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Survey of finance support shows differences in routines

Simon Barsaum
Simon Barsaum, finance manager at CBH. Photo: Jon Lindhe, KTH
Published May 12, 2022

During the past two months, all administrative managers in CBH’s services support have been involved in the forming of a new, common organization for the services support at KTH.

A survey of the finance support field shows that there is a lot of competence among the coworkers, but also that there are differences in the finance management between the different schools.

”I think it will be fine if we can have more or less the same routines across the board”, says Simon Barsaum, finance manager at CBH.

On June 7, KTH’s president will decide on the overall plan for how the merger of the support services is to be carried out. The new organization will come into effect on January 1, 2023. The work in each functional area is conducted by an administrative manager on school level and a department manager from the university administration (GVS).  

CBH’s administrative managers participate in a survey of each support area on the basis of rules of procedure, linkages and needs and give an overall description of how the future work in each area shall be carried out.

“ We have done a SWOT analysis, submitted proposals on how the premises rents should be distributed among the schools and indentified weaknesses and strengths for the whole finance management at KTH”, says Simon Barsaum.

A cohesive distribution model

Today, when it comes to premises rents, there are different distribution models among the schools – and even within each school. The aim is to create a cohesive model för the whole of KTH.

”For example, there are four or five models, only at CBH. Some are handled manually, others are automated and this takes a lot of time from us, at the same time as our researchers receive different percentages for their projects, which becomes complicated at revisions of external projects. It becomes difficult for researchers at different schools to compare costs with eachother and creates problems for us in explaining these differences to, for instance, our financiers”, says Simon Barsaum.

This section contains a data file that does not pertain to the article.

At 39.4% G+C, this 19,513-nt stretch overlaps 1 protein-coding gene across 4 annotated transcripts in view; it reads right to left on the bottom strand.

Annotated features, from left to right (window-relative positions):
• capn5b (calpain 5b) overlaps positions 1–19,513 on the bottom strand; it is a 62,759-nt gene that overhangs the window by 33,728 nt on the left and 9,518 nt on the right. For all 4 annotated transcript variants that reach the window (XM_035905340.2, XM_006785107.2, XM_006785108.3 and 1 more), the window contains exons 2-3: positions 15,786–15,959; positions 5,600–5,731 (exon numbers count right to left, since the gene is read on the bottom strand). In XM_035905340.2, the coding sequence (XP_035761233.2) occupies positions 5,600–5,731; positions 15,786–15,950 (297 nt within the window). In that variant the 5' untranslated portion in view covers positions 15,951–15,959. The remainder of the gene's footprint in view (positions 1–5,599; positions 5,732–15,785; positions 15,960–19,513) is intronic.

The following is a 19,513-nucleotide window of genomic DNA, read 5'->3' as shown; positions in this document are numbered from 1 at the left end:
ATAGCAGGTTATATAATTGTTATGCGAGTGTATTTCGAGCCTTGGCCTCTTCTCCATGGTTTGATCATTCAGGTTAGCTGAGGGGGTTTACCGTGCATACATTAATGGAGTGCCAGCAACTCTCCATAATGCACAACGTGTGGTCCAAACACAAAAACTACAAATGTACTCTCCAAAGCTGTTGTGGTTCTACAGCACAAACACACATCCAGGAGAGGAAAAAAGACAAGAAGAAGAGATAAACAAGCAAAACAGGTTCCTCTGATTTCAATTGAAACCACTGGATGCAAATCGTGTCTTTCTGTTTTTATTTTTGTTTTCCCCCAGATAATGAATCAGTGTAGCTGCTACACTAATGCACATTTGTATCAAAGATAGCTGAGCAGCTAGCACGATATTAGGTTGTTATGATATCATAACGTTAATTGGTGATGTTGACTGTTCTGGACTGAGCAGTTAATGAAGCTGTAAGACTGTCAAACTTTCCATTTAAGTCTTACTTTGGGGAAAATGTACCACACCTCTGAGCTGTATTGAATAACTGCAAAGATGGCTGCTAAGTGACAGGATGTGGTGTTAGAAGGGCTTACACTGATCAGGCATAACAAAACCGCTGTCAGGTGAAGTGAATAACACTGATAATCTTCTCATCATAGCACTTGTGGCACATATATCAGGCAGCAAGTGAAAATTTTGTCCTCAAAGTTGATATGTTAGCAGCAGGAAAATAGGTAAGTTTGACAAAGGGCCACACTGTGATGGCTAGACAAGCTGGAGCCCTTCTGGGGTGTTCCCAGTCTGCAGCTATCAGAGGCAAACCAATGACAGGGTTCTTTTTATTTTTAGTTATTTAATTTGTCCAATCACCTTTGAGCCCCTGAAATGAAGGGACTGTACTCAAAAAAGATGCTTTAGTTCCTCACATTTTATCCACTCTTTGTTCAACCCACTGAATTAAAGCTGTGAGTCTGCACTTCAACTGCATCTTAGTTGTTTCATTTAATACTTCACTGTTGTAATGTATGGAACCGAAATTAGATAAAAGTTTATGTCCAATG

The finance managers have also mapped the work at their finance units, what coworkers are working with and what is included in the handling at each school.  

“At some schools, some tasks are handled by the finance unit and at others they are not, so we look at which tasks may differ. Another example is how the respective schools handle the SUHF model, which forms the basis for the distribution of our joint costs. The survey shows that this is done in different ways”, says Simon Barsaum.

Welcomes common routines

Among other things, the SWOT-analysis of the finance area shows that there is a lot of competence at the schools, a good and informative common financial handbook and a good financial system. However, there is a lack of common routines across the board and for the schools and it is hard to get access to common documents, which can create problems at, for instance, a revision.

”We should be a single organization and have the opportunity of working according to the same routines and processes. I think it will be fine if we can have more or less the same routines across the board”, says Simon Barsaum.

The next step for the working group within finance is to put all the issues that have emerged from the SWOT in priority and discuss which areas the group should work on in the autumn.

A new budget tool

Parallel to the survey, since last year, there is an ongoing work with producing a common budget tool for the whole of KTH, where two schools are part of a pilot project.

The new budget tool shall provide the opportunity of making budgets over several years, instead of annually like today and enable forecasts and follow-ups of how the economy is developing.

”Over 50 percent of our expenditures are salary costs. Hopefully, the budget tool can also be linked to the new salary tool which is being developed. For instance, then you can forecast and follow the development of the staffing of a project. A perennial budget gives better opportunities for more long-term decisions, now we do not have that possibility. Another advantage is that we avoid all Excel files, which are emailed back and forth and create uncertainty and a risk of information getting lost. I think there will be a significant improvement when we receive the new budget tool”, says Simon Barsaum.

Text: Sabina Fabrizi